I can either create the index or I can show the SQL for the suggested index. Personally I always show the SQL as I copy the source, place it into a source member, make any changes, and compile it.


Suggested index's SQL code
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As I built my SQL statements over the table PERSON the next time I run the "monster" program it will use the new index, and run faster than it did before.

If you are not able to use the Operations Navigator you can get the same information about advised index keys from the table SYSIXADV. I have just selected the columns I find useful:

01  SELECT SYS_DNAME AS LIBRARY,
02         SYS_TNAME AS TABLE,
03         FIRSTADV AS FIRST_ADVISED,
04         TIMESADV AS NBR_TIMES,
05         KEYSADV AS ADVISED_KEYS
06   FROM QSYS2.SYSIXADV
07  WHERE SYS_DNAME = 'RPGPGM5'
08    AND SYS_TNAME = 'PERSON'
09  ORDER BY TIMESADV DESC,FIRSTADV

Which gives me the same as what I saw in the Index Advisor:

LIBRARY   TABLE    FIRST_ADVISED                 NBR_TIMES
RPGPGM5   PERSON   2016-09-27-03.47.11.436098           33
RPGPGM5   PERSON   2016-09-30-03.38.24.281928           17
RPGPGM5   PERSON   2016-09-25-07.18.38.142613           14
RPGPGM5   PERSON   2016-09-30-04.33.32.139177            3

ADVISED_KEYS
PERSON_ID
BEGIN_TS
PERSON_ID
FIRST_NAME

I can then build my index statement manually with the keys recommended in the Advised Keys column.

You have found that the Index Advisor will advise indexes for physical files too. You can build indexes over physical files, or, if you desire, translate the index's information into a logical file.

I do not recommend that you build every index the Advisor suggests. If you do find one that has been advised, let's say, 100,000 times then I would definitely look into building it.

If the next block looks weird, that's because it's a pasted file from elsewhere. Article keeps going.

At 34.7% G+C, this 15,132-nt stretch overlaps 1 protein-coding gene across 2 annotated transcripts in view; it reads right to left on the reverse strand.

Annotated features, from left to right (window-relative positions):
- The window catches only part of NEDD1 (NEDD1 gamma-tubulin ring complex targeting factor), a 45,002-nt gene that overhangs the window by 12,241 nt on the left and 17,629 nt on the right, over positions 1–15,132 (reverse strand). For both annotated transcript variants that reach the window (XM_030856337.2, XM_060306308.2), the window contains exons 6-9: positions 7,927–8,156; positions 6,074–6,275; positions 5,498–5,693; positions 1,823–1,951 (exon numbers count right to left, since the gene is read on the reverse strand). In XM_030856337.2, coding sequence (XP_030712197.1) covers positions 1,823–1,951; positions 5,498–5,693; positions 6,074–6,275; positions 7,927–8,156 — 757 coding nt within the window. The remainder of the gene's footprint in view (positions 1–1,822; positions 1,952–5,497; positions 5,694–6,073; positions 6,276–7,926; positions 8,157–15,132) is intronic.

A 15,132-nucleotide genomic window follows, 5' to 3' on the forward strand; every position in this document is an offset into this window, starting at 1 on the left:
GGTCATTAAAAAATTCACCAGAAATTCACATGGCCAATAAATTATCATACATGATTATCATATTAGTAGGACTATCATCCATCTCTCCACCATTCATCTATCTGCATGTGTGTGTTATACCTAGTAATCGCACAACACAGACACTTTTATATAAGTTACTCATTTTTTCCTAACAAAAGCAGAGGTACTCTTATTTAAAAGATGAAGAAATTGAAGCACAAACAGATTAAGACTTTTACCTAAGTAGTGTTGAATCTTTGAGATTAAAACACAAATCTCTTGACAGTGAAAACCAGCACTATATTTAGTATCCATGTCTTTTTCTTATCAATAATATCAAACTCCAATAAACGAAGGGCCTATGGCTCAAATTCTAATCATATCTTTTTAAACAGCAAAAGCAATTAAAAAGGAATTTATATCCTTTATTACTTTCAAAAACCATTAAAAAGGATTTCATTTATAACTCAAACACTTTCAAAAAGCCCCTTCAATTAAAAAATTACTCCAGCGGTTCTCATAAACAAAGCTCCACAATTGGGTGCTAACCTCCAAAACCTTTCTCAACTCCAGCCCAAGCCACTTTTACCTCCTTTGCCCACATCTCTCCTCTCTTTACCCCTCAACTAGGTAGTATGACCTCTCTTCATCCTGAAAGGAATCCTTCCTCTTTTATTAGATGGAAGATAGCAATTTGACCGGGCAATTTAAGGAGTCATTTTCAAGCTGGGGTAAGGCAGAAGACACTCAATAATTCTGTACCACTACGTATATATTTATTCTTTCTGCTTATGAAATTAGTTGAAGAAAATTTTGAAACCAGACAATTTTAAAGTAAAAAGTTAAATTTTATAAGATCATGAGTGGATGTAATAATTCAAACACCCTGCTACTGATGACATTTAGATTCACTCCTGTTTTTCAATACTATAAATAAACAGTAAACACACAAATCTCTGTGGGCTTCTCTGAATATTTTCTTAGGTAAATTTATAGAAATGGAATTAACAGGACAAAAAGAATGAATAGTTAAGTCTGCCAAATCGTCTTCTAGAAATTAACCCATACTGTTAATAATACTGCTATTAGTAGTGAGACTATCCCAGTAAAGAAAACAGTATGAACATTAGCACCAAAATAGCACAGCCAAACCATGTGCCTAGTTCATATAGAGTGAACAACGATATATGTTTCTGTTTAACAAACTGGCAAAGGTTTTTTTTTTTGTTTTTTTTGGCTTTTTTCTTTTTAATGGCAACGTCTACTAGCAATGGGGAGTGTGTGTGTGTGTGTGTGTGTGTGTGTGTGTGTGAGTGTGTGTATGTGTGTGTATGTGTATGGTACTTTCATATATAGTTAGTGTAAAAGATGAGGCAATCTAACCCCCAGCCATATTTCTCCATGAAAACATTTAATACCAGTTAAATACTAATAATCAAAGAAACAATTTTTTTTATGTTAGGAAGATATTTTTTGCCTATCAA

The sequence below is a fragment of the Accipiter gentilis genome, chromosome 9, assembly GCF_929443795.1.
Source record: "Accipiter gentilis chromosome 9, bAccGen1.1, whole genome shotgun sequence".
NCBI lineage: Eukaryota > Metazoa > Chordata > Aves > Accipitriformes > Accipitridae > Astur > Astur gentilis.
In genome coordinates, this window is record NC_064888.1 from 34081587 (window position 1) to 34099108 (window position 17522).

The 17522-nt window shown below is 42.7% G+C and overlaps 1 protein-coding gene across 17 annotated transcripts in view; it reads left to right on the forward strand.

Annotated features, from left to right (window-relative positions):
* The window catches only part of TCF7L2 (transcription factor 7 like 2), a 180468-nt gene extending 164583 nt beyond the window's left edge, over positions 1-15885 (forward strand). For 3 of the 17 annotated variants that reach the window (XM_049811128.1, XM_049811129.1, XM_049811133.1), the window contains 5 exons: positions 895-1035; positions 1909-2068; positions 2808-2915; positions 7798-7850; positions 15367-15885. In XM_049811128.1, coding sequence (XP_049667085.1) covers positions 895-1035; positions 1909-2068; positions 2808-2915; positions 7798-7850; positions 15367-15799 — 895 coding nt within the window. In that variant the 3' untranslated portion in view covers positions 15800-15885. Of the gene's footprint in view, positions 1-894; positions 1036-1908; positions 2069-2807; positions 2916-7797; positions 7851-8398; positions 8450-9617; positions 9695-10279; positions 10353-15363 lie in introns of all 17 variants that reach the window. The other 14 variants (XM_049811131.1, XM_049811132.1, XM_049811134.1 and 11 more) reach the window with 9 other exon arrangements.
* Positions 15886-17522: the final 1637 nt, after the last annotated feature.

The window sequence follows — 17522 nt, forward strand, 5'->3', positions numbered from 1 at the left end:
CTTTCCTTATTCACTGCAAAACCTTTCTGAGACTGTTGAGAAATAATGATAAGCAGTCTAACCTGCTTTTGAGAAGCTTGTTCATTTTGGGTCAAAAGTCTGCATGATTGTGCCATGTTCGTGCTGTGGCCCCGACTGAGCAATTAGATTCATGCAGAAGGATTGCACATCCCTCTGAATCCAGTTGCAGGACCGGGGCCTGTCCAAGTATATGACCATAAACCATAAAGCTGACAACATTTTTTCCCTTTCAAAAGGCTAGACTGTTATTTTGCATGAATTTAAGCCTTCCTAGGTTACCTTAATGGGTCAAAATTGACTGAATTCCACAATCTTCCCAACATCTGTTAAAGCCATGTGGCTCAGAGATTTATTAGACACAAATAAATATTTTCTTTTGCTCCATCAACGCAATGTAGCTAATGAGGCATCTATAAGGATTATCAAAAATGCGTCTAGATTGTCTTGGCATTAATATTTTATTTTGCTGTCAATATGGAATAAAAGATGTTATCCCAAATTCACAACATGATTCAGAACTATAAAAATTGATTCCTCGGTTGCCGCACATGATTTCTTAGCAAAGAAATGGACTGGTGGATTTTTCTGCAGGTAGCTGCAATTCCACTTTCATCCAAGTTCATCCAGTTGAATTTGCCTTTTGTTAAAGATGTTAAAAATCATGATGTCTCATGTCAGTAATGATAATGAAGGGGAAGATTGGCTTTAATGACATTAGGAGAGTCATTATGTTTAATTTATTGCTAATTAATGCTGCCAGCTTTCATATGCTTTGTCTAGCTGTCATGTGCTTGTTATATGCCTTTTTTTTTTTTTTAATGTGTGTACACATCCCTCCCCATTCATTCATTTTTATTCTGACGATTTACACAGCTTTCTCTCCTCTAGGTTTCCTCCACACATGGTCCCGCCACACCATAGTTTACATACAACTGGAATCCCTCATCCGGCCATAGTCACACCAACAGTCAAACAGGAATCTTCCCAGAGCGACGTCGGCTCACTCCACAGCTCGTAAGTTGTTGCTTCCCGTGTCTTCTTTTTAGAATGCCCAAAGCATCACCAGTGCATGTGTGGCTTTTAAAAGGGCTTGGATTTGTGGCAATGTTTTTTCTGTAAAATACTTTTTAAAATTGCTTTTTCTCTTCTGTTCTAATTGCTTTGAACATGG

You can learn more about this from the IBM website:

 

This article was written for IBM i 7.3, and should work for earlier releases too.

6 comments:

  1. Hi Simon,

    Firstly, thanks for all the great articles you publish. I am constantly learning something new from your posts.

    I'm currently using index advisor found in Operations Navigator but keep meaning to take the time to use, and learn, the index advisor in ACS Schemas. Was there a reason for you not using the ACS Schemas version?

    - Richard

    ReplyDelete
    Replies
    1. I do not have access to the software, licenses, etc. to be able to download ACS on the free service I use.

      Delete
    2. Simon, ACS is free. You can download it from IBM website.

      Delete
    3. Satid S. IBM ThailandNovember 1, 2017 at 5:46 AM

      Actually, ACS itself does NOT contain System-wide Index Advisor tool. When you use this tool from ACS, ACS itself will invoke System-wide Index Advisor from Navigator for i tool for you. Here is more details : http://www-01.ibm.com/support/docview.wss?uid=nas8N1019797

      In my past experiences (as an IBMer, I deliver useful index creation service to many customers), I prefer using System-wide Index Advisor tool from IBM i Navigator for Windows tool (as described in this blog post) just becuase it is comparatively faster (on a properly tune Wintel PC). The only catch now is that the Windows-based tool does not support Windows 10 or any later releases.

      Delete
  2. Simon, excellent article as always. I would add that when tuning queries, its often best to sign off/on before running another test in order to start fresh with an empty cache. Otherwise one can sometimes get false results. This has been my experience...

    ReplyDelete
  3. Simon,

    If you have license to use Client Solutions you have a license to use Access Client Solutions - it's the same license. IBM no longer supports Client Access on Windows 10.

    ReplyDelete